which exporters to the United States, should the dollar decline
further, would no longer choose to absorb a further reduction in
profit margins," the Fed chairman said.

Note the "may be." And note the further cautionary
sentence, "Increases in import prices lower the quantity of imports
but leave the resulting value of imports uncertain."

That is, even if the real value of imports were to fall, their
nominal values might not. If the nominal trade deficit did not fall,
the need for foreign financing would not either.

In the case of Europe, which was the focus of this part of
Greenspan's speech, his point could be moot because profit margins
of exports may be expanding again. Late yesterday, the value of the
euro had dropped to $1.2767, about 6.4 percent from its peak of
$1.3537 on Dec. 30. The Fed's raising its target for the overnight
rate by a quarter-percentage point to 2.5 percent last week also
lent support to the dollar, of course.

As positive developments, Greenspan also mentioned the possibility
that the federal budget deficit may be about to decline and that
household saving may turn up again as the huge wave of home mortgage
refinancing begins to ebb.

Actually, any noticeable reduction in the federal budget deficit
appears to be a remote possibility for either fiscal 2005, which
ends Sept. 30, or fiscal 2006, given the negative reaction in
Congress to many of the spending cuts proposed this week by
President George W. Bush in his 2006 budget.

Certainly equity extraction by homeowners when they have refinanced
mortgages to take advantage of lower interest rates has given
households more cash to spend. And since that cash, the result of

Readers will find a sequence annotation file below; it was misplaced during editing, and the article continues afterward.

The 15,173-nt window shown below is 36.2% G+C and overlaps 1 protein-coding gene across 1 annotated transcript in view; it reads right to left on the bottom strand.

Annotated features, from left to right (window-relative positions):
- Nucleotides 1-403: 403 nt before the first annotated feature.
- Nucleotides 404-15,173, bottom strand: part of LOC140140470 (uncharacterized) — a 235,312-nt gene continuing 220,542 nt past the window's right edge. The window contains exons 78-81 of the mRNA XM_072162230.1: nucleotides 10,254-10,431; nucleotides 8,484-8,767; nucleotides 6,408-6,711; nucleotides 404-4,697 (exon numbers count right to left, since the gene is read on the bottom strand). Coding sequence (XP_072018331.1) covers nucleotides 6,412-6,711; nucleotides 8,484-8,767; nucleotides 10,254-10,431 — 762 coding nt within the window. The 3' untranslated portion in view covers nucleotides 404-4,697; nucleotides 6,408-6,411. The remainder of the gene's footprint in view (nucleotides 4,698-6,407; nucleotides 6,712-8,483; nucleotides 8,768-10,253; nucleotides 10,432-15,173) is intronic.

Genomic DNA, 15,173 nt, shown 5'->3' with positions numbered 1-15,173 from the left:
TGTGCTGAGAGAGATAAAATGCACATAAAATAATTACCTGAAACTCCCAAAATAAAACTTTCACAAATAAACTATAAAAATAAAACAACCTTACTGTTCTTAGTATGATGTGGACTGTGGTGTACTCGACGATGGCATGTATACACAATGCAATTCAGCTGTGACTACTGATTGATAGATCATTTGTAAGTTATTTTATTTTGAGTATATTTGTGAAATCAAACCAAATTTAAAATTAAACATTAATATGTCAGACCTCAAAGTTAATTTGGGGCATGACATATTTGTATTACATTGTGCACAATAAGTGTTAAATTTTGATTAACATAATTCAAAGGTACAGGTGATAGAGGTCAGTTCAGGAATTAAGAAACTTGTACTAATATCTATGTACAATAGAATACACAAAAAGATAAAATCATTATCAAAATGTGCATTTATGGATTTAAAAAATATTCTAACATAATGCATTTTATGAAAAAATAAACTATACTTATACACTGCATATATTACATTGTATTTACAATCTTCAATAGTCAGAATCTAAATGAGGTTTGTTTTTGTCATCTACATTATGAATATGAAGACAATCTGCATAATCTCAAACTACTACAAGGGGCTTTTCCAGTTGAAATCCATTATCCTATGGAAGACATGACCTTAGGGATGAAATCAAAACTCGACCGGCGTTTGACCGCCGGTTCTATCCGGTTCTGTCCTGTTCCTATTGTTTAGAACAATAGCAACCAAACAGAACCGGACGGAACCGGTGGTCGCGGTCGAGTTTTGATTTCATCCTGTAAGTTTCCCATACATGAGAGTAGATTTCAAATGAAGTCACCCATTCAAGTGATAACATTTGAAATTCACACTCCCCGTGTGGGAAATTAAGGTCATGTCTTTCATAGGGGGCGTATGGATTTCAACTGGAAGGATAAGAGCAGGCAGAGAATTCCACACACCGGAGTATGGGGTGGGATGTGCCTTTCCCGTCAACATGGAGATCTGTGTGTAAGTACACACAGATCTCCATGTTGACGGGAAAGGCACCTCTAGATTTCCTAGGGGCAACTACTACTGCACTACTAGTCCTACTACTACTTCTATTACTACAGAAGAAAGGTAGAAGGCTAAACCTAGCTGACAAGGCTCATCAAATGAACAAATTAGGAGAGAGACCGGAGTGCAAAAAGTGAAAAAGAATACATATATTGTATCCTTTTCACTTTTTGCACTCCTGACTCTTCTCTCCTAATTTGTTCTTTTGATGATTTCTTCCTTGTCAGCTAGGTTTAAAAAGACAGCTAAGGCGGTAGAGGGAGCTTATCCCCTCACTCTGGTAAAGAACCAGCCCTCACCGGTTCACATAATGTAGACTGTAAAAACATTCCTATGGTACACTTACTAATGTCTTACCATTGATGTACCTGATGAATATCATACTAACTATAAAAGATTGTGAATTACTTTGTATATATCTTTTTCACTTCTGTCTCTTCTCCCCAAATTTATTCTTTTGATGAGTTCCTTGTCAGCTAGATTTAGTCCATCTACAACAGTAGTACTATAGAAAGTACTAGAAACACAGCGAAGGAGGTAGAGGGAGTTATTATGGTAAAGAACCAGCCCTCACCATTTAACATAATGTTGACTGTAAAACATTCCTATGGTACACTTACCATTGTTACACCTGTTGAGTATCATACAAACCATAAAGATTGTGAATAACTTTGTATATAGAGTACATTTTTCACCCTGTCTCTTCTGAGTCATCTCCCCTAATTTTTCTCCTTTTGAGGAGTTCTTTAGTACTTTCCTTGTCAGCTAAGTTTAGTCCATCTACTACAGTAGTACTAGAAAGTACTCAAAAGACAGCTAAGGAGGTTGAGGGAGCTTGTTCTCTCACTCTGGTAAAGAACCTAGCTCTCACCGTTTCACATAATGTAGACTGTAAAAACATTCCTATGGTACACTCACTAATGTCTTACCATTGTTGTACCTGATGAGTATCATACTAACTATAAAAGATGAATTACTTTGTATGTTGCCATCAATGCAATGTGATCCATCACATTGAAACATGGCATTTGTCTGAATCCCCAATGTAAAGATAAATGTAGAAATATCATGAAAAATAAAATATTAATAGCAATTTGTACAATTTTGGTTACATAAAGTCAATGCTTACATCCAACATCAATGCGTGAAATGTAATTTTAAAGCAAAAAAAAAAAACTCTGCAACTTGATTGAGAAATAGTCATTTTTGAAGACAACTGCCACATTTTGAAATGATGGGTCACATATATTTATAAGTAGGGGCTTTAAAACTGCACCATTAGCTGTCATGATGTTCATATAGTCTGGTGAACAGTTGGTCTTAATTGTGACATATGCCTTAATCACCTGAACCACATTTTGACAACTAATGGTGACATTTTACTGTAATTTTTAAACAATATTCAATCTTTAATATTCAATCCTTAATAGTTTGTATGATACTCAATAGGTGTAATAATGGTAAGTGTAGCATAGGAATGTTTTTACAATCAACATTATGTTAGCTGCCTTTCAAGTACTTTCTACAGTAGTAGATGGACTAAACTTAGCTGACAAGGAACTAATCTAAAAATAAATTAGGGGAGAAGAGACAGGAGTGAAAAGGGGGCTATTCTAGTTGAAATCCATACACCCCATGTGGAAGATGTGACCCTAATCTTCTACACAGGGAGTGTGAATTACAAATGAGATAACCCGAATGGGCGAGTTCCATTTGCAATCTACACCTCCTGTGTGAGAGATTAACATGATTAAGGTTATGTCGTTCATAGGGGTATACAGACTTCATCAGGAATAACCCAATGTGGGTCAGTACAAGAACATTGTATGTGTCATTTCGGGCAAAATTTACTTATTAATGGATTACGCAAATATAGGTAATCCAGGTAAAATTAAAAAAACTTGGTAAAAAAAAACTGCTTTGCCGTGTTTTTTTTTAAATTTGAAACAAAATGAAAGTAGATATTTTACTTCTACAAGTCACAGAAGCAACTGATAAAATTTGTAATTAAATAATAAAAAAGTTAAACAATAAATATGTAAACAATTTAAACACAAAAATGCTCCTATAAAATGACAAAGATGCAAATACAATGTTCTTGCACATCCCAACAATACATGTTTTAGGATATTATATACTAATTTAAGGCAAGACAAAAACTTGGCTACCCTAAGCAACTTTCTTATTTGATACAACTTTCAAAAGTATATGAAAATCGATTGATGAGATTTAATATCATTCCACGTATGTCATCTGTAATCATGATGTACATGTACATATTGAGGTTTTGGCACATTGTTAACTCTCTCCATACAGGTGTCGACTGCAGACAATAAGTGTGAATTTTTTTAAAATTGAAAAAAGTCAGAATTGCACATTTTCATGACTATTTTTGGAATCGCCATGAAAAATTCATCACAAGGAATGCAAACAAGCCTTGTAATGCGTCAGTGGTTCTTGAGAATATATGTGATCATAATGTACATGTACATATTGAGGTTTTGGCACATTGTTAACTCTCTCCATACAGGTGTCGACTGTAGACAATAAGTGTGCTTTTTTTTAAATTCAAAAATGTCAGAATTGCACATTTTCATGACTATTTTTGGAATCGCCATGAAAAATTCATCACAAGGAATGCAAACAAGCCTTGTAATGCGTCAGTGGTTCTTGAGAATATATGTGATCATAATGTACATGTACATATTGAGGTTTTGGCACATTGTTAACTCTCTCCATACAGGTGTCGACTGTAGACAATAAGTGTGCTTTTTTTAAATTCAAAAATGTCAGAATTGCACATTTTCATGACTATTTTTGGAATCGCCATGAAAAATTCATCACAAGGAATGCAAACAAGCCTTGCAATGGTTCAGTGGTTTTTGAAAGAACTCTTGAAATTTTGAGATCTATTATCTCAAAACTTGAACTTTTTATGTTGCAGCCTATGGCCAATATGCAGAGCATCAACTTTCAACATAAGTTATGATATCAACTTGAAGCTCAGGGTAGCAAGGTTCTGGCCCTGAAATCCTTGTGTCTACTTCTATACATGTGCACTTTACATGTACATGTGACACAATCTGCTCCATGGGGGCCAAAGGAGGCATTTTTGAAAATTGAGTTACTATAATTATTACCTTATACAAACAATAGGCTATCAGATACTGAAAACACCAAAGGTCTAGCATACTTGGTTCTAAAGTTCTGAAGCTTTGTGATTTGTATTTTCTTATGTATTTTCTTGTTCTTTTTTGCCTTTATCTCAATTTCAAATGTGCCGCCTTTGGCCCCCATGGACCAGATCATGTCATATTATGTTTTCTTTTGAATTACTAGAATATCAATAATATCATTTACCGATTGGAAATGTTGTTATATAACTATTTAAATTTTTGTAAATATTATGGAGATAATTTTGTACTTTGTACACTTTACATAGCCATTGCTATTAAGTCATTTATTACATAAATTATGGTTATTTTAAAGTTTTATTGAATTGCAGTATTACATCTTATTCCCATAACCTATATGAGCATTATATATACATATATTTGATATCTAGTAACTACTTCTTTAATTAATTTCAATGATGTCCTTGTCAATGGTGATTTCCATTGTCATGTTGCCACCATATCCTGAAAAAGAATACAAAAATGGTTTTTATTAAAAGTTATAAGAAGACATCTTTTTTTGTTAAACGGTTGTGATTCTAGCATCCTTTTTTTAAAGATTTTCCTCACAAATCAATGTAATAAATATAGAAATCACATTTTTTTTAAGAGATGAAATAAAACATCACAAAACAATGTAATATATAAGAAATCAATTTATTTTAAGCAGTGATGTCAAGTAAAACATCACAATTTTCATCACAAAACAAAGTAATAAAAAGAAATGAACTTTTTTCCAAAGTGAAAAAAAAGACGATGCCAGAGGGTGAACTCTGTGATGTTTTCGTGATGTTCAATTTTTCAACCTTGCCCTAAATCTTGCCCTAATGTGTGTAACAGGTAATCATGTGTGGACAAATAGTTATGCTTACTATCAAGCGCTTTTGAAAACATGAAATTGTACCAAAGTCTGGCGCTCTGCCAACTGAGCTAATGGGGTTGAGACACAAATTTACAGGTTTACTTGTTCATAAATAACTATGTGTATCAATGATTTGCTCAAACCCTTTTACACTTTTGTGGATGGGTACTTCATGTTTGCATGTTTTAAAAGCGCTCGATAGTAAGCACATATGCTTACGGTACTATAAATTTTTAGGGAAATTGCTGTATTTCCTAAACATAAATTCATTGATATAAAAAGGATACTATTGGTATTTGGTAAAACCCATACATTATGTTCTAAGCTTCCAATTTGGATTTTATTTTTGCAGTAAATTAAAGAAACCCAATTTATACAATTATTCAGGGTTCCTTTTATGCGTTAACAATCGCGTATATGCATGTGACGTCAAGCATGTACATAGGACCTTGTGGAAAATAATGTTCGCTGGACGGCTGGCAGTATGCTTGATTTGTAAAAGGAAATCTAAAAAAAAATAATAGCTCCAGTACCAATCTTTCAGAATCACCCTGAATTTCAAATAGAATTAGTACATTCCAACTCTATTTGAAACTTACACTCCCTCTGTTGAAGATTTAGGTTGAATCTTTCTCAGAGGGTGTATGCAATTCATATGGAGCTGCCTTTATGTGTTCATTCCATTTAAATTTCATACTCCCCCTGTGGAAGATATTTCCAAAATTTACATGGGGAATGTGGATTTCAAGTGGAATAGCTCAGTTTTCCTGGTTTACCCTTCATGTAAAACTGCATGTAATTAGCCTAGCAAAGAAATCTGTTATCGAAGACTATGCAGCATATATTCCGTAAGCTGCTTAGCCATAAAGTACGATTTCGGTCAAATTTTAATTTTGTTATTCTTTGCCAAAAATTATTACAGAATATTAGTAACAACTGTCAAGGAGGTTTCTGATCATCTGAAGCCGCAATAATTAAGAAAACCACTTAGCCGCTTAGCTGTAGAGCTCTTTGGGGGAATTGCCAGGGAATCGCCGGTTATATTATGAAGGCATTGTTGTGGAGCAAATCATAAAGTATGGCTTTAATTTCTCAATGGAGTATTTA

capital gains or past payments to mortgage principal rather than
part of current income, isn't part of current income, the spending
reduces saving as a share of disposable personal income.

The implication of Greenspan's analysis on this point is that such
spending will fall as refinancing ebbs. He doesn't venture to
suggest by how much.

The whole speech stresses the large number of uncertainties in any
analysis regarding trade and current account deficits.

"The interaction of a wide range of economic forces, which adjust at
national borders to create what we call the current account balance,
has proved difficult to predict with any precision, primarily
because of the difficulty of forecasting exchange rates," he
said. "These same forces have lessened our ability to anticipate the
consequences of a buildup of either a surplus or a deficit."

"Numerous issues that have arisen with respect to the adjustment of
the U.S. current account remain unresolved," Greenspan
concluded. "One is the effect of Asian official purchases of dollars
in support of their currencies. Such intervention may be supporting
the dollar and U.S. Treasury bond prices somewhat, but the effect is
difficult to pin down."

Pin it down or not, Chinese authorities have shown no willingness to
stop interventions to keep their currency tightly pegged to the
dollar.

Over the weekend, Zhou Xiaochuan, governor of the People's Bank of
China, said in Hong Kong, "We are doing the preparation work to
reform our currency regime. Of course the preparation work is
subject to evaluation and the right time."

That "right time" isn't likely to come this year, and maybe not in
2006 either. In any event, it's not going to help reduce the U.S.
trade or current account deficit any time soon.